When I present to college students about launching an effective job search, one of my slides is an iceberg graphic. Under the surface of the water, in the largest portion of the iceberg, the words “hidden job market” appear.
I tell the audience “some career experts say that 80% of jobs that get filled don’t get posted.”
What I don’t say is: not this career expert.
Although I don’t believe the conventional wisdom about the extent of the hidden job market, I want students to think that most jobs aren’t posted, so they don’t get complacent and put their main focus on job boards. I want them to be out there networking. Read more…
My 15-year-old daughter has been playing the viola since the fourth grade at school and she’s been encouraged by her teachers to keep at it since, among other things, it’s marketable for college. She has been contemplating a new instrument, guitar, more in line with her interests and what she listens to with her peers.
This is how the conversation goes about the guitar. Me: “Do you really want to add a new activity?” Her: “We already have a guitar. I can learn on my own and with my friends.” Me: “It seems like you should get lessons for the basics.” Her: “Mom, that’s what the Internet is for.” It turns out she’s already been practicing with the help of YouTube tutorials. Read more…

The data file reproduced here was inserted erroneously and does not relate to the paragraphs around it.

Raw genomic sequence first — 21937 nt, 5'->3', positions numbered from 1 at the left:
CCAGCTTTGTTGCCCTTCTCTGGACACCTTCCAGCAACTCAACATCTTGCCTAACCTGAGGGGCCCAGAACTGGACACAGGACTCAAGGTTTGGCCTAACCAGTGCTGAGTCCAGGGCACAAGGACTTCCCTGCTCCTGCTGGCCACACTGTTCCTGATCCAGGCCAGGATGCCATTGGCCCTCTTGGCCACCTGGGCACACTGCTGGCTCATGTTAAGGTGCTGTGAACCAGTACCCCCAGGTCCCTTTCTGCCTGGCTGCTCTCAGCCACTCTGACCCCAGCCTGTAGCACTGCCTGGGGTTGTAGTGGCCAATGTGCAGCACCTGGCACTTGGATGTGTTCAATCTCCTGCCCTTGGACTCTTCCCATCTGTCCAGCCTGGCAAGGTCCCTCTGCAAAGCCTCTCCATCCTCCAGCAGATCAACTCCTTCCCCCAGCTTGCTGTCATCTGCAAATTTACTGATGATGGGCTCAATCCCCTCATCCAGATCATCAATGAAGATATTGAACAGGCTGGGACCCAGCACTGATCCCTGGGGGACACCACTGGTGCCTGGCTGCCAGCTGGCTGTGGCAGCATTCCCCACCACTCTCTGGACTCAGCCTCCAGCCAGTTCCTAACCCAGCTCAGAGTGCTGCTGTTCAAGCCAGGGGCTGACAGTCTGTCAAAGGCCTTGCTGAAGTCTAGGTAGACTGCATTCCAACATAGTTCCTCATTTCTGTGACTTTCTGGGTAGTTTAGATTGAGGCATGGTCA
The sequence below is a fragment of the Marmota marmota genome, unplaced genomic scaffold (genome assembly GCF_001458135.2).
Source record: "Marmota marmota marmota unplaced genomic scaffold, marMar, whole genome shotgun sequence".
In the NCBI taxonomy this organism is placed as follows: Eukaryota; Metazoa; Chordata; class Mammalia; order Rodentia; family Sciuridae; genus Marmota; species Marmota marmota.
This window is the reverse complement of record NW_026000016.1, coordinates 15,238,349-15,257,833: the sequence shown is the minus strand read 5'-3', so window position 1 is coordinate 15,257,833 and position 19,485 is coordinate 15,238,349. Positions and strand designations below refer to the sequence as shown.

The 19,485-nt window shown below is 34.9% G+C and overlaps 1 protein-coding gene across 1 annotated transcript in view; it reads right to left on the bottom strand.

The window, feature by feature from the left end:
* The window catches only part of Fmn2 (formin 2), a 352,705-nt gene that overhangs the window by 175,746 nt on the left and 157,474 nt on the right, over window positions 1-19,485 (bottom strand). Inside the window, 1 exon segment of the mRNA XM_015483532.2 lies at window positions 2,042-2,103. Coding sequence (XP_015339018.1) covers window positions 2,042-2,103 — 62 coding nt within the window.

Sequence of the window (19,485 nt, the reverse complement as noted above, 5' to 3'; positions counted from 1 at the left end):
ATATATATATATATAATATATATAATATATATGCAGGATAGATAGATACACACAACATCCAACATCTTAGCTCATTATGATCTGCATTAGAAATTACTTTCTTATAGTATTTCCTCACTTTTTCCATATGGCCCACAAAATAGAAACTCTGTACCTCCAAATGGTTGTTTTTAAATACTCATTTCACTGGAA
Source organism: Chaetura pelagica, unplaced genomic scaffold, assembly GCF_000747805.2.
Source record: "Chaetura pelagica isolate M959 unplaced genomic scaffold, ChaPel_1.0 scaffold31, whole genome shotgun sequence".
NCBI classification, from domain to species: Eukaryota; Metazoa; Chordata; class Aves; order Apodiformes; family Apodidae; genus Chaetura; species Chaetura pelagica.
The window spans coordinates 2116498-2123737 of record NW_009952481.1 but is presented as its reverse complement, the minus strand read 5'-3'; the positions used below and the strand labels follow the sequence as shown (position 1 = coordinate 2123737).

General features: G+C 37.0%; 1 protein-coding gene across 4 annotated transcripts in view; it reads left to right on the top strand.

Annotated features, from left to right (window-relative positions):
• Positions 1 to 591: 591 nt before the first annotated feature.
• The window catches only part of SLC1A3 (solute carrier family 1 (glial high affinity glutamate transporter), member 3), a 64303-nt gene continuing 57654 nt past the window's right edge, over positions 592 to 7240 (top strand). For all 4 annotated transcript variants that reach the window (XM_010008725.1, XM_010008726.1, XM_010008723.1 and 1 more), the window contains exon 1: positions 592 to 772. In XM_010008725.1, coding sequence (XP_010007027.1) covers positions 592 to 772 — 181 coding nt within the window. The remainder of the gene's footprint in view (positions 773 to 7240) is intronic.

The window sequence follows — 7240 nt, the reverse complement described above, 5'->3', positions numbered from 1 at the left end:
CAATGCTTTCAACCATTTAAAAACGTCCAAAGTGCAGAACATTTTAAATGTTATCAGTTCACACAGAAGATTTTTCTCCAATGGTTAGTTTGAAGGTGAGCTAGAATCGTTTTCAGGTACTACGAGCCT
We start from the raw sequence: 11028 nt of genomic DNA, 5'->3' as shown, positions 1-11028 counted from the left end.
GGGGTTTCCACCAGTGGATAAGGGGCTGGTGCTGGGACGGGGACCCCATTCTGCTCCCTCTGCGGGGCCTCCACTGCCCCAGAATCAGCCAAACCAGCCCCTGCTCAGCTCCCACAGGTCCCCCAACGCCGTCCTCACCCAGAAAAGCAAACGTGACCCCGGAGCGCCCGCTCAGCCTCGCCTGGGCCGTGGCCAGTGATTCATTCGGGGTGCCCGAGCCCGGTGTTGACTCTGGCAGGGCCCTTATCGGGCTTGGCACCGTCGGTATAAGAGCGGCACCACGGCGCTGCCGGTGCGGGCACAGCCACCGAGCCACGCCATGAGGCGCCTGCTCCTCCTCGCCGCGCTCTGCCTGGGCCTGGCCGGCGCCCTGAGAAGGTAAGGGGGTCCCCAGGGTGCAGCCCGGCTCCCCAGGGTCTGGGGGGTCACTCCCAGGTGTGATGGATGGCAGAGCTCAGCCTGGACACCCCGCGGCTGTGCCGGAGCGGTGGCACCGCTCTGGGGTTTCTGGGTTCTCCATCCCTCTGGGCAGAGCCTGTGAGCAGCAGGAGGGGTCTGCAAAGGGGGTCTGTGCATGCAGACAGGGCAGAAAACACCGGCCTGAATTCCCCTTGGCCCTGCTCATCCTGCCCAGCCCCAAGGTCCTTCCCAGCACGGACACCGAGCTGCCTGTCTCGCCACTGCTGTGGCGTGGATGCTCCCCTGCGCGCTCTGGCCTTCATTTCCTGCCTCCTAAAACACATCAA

The World’s Best Career Development Tool You’re Not Using (Yet) | The Savvy Intern by YouTern.
The other day a client was asking me how to keep in touch with networking contacts after they’ve had that initial conversation. For me, this was an opportunity to talk about one of my favorite career tools: Google Alerts.
The tool is legendary for its use in the job search; tomes have been written about that… yet remains largely underutilized.
And I don’t get it! For building your network, building relationships and deepening expertise in your field: Google Alerts is an amazing career resource.
Google Alerts, in their simplest form, are free alerts you subscribe to that provide fresh content and updates on the topics you are most interested in. The updates are sent to your email Inbox, smartphone or services such as Google Reader.
Here are a dozen ways you can use Google Alerts to help you manage your career in the short term, and for the long run:
Set a Google Alert for yourself, as well as your Twitter handle and any side gigs, and see what news shows up about you online. Read more…